Vaccination against Coronavirus Disease of 2019 (Covid-19) has shown remarkable progress in controlling the ongoing pandemic. Currently, over nine billion doses of Covid-19 vaccines have been administered worldwide(1), and although this widespread vaccination has shown great progress in managing the pandemic, multiple side effects have been noted. Most of these side effects are mild such as pain at injection site, fever, rash, etc., but some are serious and long-lasting like myocarditis and other cardiovascular complications.
Recently, there have been reports of several women experiencing menstrual irregularities after being administered Covid-19 vaccines, and that has created hesitation amongst women to get their shot.(2) Table 1. summarizes the number of menstrual disturbances recorded by Medicines and Healthcare products Regulatory Agency (MHRA) Yellow Card Scheme until 22nd December 2021.
While several factors have been implicated to be the cause of these irregularities, a definitive reason still remains to be established. A recent meta-analysis by Sharifian-Dorche M et al. has shown that Covid-19 vaccines induce thrombocytopenia.(3) This can result in the loss of endometrial haemostasis, and consequently, vaccinated women might experience increased blood loss/heavy menstrual bleeding (HMB). Moreover, since body's immune system is activated by Covid-19 vaccines(4), immune cells lining the uterus can contribute to early shedding of uterine wall, and that may manifest as intermenstrual bleeding (IMB) or postmenopausal bleeding (PMB). Women who have recovered from Covid-19 infection continue to suffer from menstrual irregularities for prolonged times. Therefore, the possibility of Long Covid Syndrome causing these menstrual disturbances cannot be disregarded.(5) Additionally, the prevailing gender bias in pre-and post-covid literature has led to under-reporting of events related to female reproductive health, further limiting our understanding of this subject.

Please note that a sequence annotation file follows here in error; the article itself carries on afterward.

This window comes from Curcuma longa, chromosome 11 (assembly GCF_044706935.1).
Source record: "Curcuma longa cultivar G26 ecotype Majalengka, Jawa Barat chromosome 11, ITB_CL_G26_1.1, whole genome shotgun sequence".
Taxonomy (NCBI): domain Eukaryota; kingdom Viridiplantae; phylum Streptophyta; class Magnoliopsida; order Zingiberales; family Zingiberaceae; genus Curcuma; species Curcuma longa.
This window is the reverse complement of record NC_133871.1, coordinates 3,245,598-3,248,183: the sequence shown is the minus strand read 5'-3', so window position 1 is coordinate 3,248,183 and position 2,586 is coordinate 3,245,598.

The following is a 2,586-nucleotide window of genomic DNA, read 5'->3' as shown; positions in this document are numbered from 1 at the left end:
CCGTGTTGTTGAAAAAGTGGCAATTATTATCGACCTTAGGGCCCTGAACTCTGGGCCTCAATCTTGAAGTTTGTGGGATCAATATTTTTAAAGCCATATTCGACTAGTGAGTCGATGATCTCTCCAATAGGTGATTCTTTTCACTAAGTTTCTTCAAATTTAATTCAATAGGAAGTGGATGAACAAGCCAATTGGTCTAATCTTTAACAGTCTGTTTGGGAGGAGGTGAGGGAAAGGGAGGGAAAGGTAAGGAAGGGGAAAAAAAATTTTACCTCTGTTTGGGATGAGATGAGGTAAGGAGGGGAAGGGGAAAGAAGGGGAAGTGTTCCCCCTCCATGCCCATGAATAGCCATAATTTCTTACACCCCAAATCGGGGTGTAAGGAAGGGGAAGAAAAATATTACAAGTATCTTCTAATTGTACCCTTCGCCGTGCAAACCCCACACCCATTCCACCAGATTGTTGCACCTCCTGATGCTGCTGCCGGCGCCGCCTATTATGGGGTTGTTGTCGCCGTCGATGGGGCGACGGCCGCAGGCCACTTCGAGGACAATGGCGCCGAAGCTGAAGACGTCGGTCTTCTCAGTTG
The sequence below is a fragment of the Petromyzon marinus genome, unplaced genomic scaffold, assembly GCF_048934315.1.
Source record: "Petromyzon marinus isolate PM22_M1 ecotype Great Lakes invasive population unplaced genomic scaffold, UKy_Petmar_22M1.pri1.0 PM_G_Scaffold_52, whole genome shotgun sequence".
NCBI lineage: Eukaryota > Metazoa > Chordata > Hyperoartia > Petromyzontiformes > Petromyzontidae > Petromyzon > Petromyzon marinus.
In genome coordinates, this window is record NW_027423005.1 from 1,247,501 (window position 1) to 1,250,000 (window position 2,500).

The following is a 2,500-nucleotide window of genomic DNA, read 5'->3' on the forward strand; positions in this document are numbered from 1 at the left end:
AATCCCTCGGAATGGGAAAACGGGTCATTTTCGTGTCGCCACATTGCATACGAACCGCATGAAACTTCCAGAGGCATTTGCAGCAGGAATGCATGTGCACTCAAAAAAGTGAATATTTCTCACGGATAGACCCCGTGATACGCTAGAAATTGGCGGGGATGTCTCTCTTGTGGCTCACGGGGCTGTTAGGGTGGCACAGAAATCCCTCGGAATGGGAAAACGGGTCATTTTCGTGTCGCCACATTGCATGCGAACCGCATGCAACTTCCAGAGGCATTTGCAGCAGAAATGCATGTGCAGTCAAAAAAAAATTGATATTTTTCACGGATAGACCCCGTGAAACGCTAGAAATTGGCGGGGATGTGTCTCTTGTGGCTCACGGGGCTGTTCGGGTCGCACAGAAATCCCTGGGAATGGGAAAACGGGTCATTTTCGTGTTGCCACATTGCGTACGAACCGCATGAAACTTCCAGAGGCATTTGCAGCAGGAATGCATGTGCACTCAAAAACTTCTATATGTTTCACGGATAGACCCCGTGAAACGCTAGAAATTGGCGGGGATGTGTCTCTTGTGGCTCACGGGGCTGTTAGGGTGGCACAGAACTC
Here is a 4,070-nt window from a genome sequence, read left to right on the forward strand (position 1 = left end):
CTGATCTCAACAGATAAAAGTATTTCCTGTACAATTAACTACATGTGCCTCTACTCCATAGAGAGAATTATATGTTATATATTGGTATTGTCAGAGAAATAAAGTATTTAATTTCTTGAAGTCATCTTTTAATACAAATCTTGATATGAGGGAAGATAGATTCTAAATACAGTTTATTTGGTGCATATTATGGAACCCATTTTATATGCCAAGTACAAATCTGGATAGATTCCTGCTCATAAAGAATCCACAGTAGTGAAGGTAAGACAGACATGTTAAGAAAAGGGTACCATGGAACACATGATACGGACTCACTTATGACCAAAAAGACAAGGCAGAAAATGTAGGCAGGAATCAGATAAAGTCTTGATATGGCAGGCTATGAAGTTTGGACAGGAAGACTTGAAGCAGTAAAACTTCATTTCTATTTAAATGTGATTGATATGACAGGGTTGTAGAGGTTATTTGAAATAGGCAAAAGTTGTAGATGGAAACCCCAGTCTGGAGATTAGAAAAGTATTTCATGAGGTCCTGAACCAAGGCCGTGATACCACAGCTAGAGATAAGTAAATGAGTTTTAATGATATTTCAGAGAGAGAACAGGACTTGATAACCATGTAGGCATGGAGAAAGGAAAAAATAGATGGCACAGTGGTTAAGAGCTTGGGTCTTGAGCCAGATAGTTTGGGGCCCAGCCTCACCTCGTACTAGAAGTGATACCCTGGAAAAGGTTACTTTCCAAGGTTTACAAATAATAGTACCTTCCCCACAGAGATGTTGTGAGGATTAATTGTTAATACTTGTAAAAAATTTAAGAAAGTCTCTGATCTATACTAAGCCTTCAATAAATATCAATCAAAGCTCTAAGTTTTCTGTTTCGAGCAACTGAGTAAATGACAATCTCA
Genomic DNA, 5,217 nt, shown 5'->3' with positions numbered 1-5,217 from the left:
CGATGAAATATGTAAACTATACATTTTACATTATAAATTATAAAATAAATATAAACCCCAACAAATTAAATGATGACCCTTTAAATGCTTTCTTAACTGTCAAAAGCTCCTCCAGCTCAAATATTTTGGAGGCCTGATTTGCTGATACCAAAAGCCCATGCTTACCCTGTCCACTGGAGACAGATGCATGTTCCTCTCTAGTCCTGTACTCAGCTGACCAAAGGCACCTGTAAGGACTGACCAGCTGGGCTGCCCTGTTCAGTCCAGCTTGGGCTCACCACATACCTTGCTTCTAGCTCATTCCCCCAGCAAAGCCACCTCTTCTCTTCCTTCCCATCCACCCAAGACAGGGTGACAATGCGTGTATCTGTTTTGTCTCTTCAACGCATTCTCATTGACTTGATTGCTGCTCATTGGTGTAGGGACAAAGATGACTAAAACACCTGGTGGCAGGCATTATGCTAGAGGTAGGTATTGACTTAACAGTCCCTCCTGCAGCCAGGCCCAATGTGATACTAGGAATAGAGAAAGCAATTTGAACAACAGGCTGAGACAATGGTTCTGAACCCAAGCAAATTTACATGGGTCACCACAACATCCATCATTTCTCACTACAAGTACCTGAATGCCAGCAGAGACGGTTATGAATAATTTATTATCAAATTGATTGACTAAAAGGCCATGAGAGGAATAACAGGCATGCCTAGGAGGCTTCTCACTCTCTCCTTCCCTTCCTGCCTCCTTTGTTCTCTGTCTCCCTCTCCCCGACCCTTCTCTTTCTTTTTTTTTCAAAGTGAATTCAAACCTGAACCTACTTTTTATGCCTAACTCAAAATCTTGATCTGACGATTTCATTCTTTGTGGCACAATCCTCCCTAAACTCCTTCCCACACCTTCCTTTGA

In conclusion, to minimize vaccine hesitation among women, it is imperative that a better understanding of these side effects should be sought. Further research should be encouraged to investigate vaccines' short- and long-term effects on reproductive health. Questions regarding menstrual cycle should be included in clinical trials for Covid-19 vaccines, and women should be encouraged to report any unusual post-vaccination changes in menstrual cycles to their doctors. Moreover, strict pharmacovigilance should be practiced to monitor people with pre-existing coagulopathies, and those on certain medications in order to limit the possibility of life-threatening conditions such as cerebral venous sinus thrombosis (CVST) after taking the Covid-19 vaccines.